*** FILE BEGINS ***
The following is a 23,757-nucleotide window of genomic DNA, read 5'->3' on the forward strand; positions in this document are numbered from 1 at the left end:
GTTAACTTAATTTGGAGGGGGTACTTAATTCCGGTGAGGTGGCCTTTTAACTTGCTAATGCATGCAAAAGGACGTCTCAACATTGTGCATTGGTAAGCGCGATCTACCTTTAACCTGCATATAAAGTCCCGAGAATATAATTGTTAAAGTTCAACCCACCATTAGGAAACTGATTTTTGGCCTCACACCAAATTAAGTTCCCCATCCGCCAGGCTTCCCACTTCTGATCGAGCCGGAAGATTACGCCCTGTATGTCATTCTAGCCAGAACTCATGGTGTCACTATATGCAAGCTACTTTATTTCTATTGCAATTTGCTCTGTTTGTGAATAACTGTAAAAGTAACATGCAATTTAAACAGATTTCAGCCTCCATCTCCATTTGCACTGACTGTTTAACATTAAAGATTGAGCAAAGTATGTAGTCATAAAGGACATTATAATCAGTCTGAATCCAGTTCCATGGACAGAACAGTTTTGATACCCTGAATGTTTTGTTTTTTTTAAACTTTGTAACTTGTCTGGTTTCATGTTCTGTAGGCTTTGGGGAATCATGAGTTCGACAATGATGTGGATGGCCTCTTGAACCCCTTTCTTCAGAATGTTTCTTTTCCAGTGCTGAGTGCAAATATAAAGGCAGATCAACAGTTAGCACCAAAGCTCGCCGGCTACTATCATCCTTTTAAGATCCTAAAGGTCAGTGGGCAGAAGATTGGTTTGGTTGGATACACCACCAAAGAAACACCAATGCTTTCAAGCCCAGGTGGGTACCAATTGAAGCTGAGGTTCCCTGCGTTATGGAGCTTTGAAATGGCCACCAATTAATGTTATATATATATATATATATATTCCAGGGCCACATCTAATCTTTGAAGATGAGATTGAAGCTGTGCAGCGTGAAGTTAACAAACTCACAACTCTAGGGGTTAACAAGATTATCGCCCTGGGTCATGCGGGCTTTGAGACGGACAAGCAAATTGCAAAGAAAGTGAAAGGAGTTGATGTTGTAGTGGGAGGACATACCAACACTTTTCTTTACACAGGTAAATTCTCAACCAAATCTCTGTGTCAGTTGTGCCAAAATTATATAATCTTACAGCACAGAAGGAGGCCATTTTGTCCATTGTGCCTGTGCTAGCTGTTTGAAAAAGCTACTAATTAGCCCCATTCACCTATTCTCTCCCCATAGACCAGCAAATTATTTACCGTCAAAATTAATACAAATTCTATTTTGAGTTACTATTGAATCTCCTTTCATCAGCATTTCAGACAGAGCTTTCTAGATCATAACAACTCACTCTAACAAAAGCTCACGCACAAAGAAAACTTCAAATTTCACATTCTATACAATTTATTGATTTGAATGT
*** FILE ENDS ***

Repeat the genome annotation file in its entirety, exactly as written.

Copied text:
The following is a 23,757-nucleotide window of genomic DNA, read 5'->3' on the forward strand; positions in this document are numbered from 1 at the left end:
GTTAACTTAATTTGGAGGGGGTACTTAATTCCGGTGAGGTGGCCTTTTAACTTGCTAATGCATGCAAAAGGACGTCTCAACATTGTGCATTGGTAAGCGCGATCTACCTTTAACCTGCATATAAAGTCCCGAGAATATAATTGTTAAAGTTCAACCCACCATTAGGAAACTGATTTTTGGCCTCACACCAAATTAAGTTCCCCATCCGCCAGGCTTCCCACTTCTGATCGAGCCGGAAGATTACGCCCTGTATGTCATTCTAGCCAGAACTCATGGTGTCACTATATGCAAGCTACTTTATTTCTATTGCAATTTGCTCTGTTTGTGAATAACTGTAAAAGTAACATGCAATTTAAACAGATTTCAGCCTCCATCTCCATTTGCACTGACTGTTTAACATTAAAGATTGAGCAAAGTATGTAGTCATAAAGGACATTATAATCAGTCTGAATCCAGTTCCATGGACAGAACAGTTTTGATACCCTGAATGTTTTGTTTTTTTTAAACTTTGTAACTTGTCTGGTTTCATGTTCTGTAGGCTTTGGGGAATCATGAGTTCGACAATGATGTGGATGGCCTCTTGAACCCCTTTCTTCAGAATGTTTCTTTTCCAGTGCTGAGTGCAAATATAAAGGCAGATCAACAGTTAGCACCAAAGCTCGCCGGCTACTATCATCCTTTTAAGATCCTAAAGGTCAGTGGGCAGAAGATTGGTTTGGTTGGATACACCACCAAAGAAACACCAATGCTTTCAAGCCCAGGTGGGTACCAATTGAAGCTGAGGTTCCCTGCGTTATGGAGCTTTGAAATGGCCACCAATTAATGTTATATATATATATATATATATTCCAGGGCCACATCTAATCTTTGAAGATGAGATTGAAGCTGTGCAGCGTGAAGTTAACAAACTCACAACTCTAGGGGTTAACAAGATTATCGCCCTGGGTCATGCGGGCTTTGAGACGGACAAGCAAATTGCAAAGAAAGTGAAAGGAGTTGATGTTGTAGTGGGAGGACATACCAACACTTTTCTTTACACAGGTAAATTCTCAACCAAATCTCTGTGTCAGTTGTGCCAAAATTATATAATCTTACAGCACAGAAGGAGGCCATTTTGTCCATTGTGCCTGTGCTAGCTGTTTGAAAAAGCTACTAATTAGCCCCATTCACCTATTCTCTCCCCATAGACCAGCAAATTATTTACCGTCAAAATTAATACAAATTCTATTTTGAGTTACTATTGAATCTCCTTTCATCAGCATTTCAGACAGAGCTTTCTAGATCATAACAACTCACTCTAACAAAAGCTCACGCACAAAGAAAACTTCAAATTTCACATTCTATACAATTTATTGATTTGAATGT